As I make my way to my 2022 goal in horror, I decided to watch David Cronenberg’s The Fly from 1986. While this is a remake, it is easily one of the best remakes to date, right up there with John Carpenter’s The Thing.
Growing up on a movie like the Fly in all of its body horror goodness, I wanted to get my kids in to a movie like this and explain the FX as best as I could to keep them from being terribly frightened. My daughter who at the time of writing is 8 years old and loves horror movies, her favorites include Phantasm and Pet Sematary. But the Fly is a different animal, so I was a little worried it would be too much for her…I was wrong.
She had already known who Jeff Goldblum the actor was after seeing films like Thor Ragnorak and Invasion of the Body Snatchers. She loves him. So that was enough of a selling point for her and she watched and loved the film feeling great sympathy for Seth Brundle, especially towards the end of the film with he began to change. She really love the FX and said her favorite scene was watching Brundlefly eat. Gross. As we do, her and I discussed the film and she sat quietly and looking to me, she asked, “What about the baby?”
I pulled out my Scream Factory copy of 1989’s The Fly II and told her we can find out right here. She was excited and we began watching the movie. I warned her, the sequel isn’t even close to as good as the original film. It isn’t, but it is pretty damn good. Better than I remember. It is 100% underrated and likely under viewed.
Anton Bartok (Lee Richardson), the CEO of a research laboratory, acts as the self-appointed guardian of orphan Martin Brundle, whose father had been a researcher at the lab. Though Martin is scarcely five, he has the appearance of a 20-year-old (Eric Stoltz) because of mutant insectoid genes in his system. Martin grows up confined to the laboratory, unaware of his true nature, with only pretty scientist Beth Logan (Daphne Zuniga) to call a friend. Soon, the fly within begins to emerge.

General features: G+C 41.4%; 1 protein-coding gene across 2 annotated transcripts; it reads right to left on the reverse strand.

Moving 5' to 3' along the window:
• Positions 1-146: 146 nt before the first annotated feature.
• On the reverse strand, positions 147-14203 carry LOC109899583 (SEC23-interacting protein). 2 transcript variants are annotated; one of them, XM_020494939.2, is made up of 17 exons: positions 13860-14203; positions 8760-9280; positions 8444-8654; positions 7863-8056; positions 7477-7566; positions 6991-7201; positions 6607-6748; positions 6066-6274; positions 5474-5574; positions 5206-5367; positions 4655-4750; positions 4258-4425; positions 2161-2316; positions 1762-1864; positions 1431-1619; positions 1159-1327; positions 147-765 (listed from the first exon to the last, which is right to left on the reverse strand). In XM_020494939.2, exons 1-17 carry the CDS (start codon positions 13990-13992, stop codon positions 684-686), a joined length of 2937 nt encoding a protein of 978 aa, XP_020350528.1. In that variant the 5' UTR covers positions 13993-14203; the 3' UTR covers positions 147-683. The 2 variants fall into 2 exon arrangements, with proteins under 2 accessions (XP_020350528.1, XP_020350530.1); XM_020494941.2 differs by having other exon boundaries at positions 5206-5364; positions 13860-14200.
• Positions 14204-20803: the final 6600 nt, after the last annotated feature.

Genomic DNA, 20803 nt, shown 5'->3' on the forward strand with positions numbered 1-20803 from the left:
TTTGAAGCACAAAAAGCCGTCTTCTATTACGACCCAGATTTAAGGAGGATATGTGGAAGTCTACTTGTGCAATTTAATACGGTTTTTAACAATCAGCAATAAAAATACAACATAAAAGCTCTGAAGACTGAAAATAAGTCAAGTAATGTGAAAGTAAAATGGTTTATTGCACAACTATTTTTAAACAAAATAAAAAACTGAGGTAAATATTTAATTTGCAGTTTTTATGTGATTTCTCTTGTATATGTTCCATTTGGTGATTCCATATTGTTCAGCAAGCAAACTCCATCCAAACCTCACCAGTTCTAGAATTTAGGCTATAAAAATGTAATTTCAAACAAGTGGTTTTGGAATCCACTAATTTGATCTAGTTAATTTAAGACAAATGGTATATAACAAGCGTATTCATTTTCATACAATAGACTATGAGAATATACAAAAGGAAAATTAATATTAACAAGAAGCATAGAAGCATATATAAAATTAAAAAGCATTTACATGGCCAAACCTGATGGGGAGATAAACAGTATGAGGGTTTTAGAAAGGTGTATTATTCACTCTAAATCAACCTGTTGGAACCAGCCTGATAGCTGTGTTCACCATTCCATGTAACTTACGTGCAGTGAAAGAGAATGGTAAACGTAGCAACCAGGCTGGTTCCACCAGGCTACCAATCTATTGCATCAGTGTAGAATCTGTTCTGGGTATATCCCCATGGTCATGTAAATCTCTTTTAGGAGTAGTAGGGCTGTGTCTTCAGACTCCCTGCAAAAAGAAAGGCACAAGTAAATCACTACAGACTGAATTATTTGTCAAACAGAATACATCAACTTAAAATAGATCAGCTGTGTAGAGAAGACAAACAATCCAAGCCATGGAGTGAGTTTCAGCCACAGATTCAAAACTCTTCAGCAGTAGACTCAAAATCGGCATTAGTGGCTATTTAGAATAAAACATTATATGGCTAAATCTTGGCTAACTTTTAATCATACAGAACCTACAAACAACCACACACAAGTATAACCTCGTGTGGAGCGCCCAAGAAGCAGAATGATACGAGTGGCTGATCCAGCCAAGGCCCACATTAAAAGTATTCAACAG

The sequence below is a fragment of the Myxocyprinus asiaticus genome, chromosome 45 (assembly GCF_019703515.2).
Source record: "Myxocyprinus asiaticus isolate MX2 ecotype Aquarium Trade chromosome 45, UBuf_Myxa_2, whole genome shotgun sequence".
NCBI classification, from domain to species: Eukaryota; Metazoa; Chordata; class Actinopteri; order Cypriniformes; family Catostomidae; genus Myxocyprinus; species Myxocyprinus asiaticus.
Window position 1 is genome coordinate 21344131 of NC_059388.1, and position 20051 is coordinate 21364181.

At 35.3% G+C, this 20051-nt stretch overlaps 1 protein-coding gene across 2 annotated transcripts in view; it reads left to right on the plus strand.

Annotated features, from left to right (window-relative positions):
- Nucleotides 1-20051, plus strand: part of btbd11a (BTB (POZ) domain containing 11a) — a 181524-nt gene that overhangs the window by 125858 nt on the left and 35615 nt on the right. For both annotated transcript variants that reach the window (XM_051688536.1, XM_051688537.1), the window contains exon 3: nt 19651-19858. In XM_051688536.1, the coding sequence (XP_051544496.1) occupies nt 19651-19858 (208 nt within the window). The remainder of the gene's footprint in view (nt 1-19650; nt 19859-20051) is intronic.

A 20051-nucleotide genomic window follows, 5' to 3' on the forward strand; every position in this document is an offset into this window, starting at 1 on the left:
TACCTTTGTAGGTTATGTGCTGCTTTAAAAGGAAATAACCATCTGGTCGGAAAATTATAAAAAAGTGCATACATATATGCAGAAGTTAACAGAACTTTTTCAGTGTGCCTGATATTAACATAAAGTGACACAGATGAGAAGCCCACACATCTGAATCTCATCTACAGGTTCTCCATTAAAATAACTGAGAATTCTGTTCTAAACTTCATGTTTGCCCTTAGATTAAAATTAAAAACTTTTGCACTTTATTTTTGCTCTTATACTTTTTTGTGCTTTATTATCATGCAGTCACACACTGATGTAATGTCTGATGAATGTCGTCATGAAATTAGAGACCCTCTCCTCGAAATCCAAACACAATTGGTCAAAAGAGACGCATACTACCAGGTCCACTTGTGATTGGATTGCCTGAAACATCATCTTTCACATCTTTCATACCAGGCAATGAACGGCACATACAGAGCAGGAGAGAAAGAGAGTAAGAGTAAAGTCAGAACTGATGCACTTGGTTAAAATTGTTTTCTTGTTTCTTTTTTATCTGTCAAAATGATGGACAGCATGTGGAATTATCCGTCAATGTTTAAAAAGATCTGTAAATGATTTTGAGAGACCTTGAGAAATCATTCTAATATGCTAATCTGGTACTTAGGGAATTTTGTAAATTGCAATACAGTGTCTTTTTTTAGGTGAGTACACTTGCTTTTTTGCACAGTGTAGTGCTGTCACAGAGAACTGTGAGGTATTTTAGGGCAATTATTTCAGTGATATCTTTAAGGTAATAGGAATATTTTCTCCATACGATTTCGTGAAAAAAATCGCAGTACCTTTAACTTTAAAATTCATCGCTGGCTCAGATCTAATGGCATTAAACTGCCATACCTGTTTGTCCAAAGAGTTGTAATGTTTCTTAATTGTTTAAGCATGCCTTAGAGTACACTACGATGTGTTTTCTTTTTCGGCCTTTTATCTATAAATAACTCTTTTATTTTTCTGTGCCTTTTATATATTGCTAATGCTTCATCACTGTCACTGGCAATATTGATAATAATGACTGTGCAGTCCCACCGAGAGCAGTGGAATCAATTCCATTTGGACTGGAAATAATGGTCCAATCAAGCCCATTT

So, what happened to the baby?
Well, he was put in a lab and analyzed by doctors 24 hours a day. He ages rapidly which makes sense having the DNA of a fly and a human. But the company that is raising the Brundle baby is also trying to work on the telepods invented by Seth Brundle in the first movie.
I think this was a brilliant way to go with the sequel. The son of the Brundlefly. There are glimpses of Seth Brundle and he is a pure genius. Eventually when the Fly begins to take hold, he becomes and old man and eventually ends up in a cocoon, which is one of the creepier moments in the film.
When he emerges from the cocoon, he is in full human-fly mode. The practical effects are on full display at this point. They’re not as good as the 1986 film and the Martin Fly is more Monster movie Fly, but still looks great and nearly impossible to stop.
The one thing, this movie has a “happy ending” of sorts. I think it wraps up the series really well and doesn’t leave us with any questions and stomps out any idea of a third film. Which to me is good.
Frank Darabont and Mick Garris both had a hand in the screenplay. Geena Davis refused to return due to her character’s early death. Keanu Reeves and Josh Brolin both auditioned, Reeves turned down the role and they passed on Brolin as it went to Eric Stoltz, which worked.
The Fly II isn’t great by any stretch. But it is fun and a good sequel to the original movie that doesn’t really hurt the legacy of Cronenberg’s film. I really enjoyed it, it’s been a few years and it really didn’t offer any cringe worthy scenes or anything to really bitch about.
Give it another go, you may enjoy The Fly II. It is streaming on HBO Max currently and you can get a Blu Ray edition with the other four Fly movies, which I have and is worth every penny.